- A U.S. agency suspended the aid last year after deadly anti-government protests
- At the time, it accused the southern Africa nation of not practicing good governance
- President Joyce Banda is taking steps to address that, U.S. agency says
The United States restored a $350 million aid package to Malawi to recognize political reform under new President Joyce Banda, who took over after her predecessor died a few months ago.
The Millennium Challenge Corp., a U.S. government agency that disburses aid to developing countries, suspended the funds in July last year after deadly anti-government protests.
At the time, it cited lack of good governance and human rights violations as the reason for the suspension.
Banda, who assumed leadership in April, is taking steps to address the issues and renewing confidence in the nation, the U.S. agency said in a statement Friday.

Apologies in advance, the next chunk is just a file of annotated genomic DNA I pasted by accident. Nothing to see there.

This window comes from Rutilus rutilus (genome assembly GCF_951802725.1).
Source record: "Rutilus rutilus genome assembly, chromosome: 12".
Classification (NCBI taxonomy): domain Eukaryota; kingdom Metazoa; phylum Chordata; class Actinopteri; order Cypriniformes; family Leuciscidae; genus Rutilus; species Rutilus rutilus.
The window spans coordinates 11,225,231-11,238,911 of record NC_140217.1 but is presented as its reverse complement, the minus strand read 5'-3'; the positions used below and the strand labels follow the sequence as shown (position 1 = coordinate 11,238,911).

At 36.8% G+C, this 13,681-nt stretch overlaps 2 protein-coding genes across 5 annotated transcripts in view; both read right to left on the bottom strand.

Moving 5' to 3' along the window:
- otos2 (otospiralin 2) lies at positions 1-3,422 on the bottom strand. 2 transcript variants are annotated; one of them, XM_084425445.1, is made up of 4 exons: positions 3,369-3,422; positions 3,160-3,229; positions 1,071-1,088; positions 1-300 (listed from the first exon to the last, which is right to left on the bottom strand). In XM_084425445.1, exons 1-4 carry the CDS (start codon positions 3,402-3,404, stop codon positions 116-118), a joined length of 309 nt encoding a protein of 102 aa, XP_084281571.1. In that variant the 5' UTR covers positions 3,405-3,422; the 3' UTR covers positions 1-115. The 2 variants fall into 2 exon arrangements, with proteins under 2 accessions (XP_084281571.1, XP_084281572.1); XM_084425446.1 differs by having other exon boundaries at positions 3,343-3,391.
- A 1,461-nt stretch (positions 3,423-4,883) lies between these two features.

"These steps have included efforts to improve the human rights environment and to ensure that laws and institutions support democratic rights and processes," the agency said. "Malawi has also demonstrated a commitment to providing accountability for the violent police response to demonstrations in July 2011. "
The funds will go toward overhauling Malawi's energy sector.
Critics had accused the president's predecessor, Bingu wa Mutharika, of cutting ties with donors and quashing dissent in his final years.
Last year, Mutharika expelled a British envoy quoted criticizing him in a leaked diplomatic cable, straining relations with one of Malawi's largest donors.
Since taking power, Banda has pledged to improve relations with international donors.